Whether your divorce is simple or complex, the process is always complicated. It becomes even more so when there is a closely held business involved. Since you and your wife have decided to divorce, an experienced business appraiser will have to value your company.
Knowing what to expect before the process even starts will help to alleviate cost, time, and stress during the divorce proceedings. It may also help you and wife come to a more amicable agreement. An experienced divorce attorney can help guide you through your California divorce. Read further for some of the issues you may need to consider when disputing the value of your business while reaching a divorce agreement.
Standard of value
Before beginning the appraisal process, the valuation professional you hire will have to define a standard of value. This is a hypothetical set of conditions to use as a measurement tool to value your business. The two generally acceptable standards are fair market value and fair value.
Fair market value is the price you could get for your business if you sold it outright to a third party. The fair value measurement is similar to fair market value, but the appraiser will assign a value based on the context of the asset's use. Usually, the divorce court dictates the fair value. There is typically a large difference between these two estimates. The business appraisers that you hire will have to select the correct type of valuation or the court might dismiss their opinions.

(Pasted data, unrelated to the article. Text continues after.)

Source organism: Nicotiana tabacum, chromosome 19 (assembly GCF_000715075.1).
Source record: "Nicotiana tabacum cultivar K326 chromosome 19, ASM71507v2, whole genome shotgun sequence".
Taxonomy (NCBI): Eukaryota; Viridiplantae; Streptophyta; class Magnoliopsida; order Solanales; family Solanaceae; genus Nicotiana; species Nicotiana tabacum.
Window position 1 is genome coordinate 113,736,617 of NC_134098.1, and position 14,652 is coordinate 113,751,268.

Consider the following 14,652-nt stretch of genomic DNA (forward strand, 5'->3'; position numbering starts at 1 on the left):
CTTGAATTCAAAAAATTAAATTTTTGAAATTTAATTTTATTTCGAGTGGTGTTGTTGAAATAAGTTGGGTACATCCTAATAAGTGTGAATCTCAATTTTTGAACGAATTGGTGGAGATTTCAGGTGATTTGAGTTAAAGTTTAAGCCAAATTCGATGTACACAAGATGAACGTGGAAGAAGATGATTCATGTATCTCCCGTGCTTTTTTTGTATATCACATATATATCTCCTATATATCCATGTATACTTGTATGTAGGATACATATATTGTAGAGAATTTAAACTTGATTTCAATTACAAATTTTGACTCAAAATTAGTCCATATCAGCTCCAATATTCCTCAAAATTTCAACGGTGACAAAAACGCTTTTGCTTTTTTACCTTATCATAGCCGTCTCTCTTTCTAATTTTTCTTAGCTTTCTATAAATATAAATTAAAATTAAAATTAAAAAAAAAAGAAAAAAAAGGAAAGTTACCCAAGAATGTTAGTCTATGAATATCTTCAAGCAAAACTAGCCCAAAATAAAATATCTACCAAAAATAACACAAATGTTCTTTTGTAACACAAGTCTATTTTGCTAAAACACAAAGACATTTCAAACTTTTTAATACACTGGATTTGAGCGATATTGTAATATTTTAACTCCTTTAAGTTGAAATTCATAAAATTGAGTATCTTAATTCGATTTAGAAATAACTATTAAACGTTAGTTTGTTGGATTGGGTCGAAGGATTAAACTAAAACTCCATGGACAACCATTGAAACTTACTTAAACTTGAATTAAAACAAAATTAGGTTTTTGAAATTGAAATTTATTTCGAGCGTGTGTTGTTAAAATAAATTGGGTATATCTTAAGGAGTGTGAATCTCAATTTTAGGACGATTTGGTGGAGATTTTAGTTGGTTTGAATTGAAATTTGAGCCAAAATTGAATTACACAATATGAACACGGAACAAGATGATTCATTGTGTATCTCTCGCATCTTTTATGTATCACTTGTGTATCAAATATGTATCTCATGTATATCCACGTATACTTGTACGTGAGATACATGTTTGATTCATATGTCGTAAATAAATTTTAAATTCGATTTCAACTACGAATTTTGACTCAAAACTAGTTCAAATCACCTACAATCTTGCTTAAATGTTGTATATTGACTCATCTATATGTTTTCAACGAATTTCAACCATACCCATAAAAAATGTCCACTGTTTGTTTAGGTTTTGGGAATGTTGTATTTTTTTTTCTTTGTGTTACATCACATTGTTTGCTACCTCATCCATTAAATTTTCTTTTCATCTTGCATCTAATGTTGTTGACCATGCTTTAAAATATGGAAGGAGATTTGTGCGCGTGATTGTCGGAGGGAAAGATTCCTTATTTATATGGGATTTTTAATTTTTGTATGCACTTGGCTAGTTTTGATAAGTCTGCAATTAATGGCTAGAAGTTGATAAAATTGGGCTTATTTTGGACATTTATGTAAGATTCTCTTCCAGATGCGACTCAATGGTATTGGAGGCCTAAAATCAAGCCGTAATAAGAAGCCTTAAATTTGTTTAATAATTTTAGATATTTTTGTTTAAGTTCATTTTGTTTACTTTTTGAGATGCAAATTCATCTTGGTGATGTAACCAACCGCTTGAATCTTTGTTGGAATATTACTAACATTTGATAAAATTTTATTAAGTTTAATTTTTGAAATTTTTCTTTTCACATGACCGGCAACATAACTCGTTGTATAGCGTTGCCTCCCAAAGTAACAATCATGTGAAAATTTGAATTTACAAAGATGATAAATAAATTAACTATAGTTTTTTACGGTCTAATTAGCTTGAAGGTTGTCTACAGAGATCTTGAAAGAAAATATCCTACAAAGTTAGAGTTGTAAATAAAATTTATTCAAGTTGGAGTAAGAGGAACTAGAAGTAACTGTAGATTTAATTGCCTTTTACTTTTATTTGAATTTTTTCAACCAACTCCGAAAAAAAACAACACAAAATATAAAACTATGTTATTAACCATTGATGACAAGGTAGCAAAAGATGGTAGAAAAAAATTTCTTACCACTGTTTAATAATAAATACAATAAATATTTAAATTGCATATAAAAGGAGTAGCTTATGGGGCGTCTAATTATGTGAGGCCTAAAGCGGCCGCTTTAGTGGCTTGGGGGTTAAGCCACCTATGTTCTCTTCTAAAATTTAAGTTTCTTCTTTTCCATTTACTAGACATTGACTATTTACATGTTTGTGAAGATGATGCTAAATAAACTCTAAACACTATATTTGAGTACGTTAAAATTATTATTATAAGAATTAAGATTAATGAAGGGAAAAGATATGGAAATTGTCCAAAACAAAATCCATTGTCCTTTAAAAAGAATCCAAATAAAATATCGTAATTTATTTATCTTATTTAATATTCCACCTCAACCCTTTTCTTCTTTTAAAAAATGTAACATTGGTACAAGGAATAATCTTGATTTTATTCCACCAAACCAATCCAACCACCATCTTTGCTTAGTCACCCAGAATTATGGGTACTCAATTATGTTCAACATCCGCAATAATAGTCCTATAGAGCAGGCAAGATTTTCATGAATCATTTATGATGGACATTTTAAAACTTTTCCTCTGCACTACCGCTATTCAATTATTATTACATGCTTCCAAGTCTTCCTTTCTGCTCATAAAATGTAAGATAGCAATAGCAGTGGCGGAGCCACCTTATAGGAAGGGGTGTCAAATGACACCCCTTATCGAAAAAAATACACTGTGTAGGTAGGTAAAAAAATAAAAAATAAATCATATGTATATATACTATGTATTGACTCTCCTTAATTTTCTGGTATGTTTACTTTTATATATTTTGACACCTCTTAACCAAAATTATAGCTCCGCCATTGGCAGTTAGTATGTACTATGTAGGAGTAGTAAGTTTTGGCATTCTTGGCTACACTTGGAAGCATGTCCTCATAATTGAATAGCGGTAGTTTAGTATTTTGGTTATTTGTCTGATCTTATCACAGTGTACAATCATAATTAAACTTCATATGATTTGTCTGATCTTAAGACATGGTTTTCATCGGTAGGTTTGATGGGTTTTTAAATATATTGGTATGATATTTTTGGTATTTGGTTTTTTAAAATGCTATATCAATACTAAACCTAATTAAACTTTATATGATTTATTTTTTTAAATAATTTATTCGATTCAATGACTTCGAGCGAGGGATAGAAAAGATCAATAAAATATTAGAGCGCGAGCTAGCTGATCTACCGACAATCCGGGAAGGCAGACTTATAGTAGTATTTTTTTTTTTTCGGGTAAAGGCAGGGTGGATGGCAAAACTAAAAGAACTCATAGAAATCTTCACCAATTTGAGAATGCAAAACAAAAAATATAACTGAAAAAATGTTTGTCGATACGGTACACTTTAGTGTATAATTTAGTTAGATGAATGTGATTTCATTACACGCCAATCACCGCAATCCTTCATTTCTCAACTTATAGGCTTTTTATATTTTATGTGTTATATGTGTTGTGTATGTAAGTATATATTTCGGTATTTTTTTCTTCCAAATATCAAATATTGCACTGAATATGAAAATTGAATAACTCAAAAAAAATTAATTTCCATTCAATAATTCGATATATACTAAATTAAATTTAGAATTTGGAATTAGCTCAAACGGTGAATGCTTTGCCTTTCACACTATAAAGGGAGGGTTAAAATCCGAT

Dividing the business and alimony
If alimony is going to be part of the settlement with your wife, it is important to be aware of the possibility of double dipping. This occurs when the appraiser divides the value of the business based on the income approach. If the appraiser values the business based on the present value of future earnings, the same future earnings that your wife's attorney may use to argue for an alimony amount, then your wife will receive two monetary awards based on the same income.
If you have a prenuptial or shareholder agreement in place prior to divorce proceedings, this may help you protect your business. Either one can certainly reduce the impact your divorce will have on your company. If you have one of these in place, speak to your attorney about how it will be enforced during divorce proceedings.
Don't give in to temptation
Often, business owners are tempted to protect their financial interests by hiding assets or committing fraud. A business owner can do this by transferring assets to another family member, understating revenue, or overstating expenses. Do not fall into this trap. The court does not look kindly on business owners that try to do this and you could end up with fewer assets than you would have if you had been transparent.
Divorce is a complicated process. When dealing with a high-asset divorce, it is important to understand your rights and options.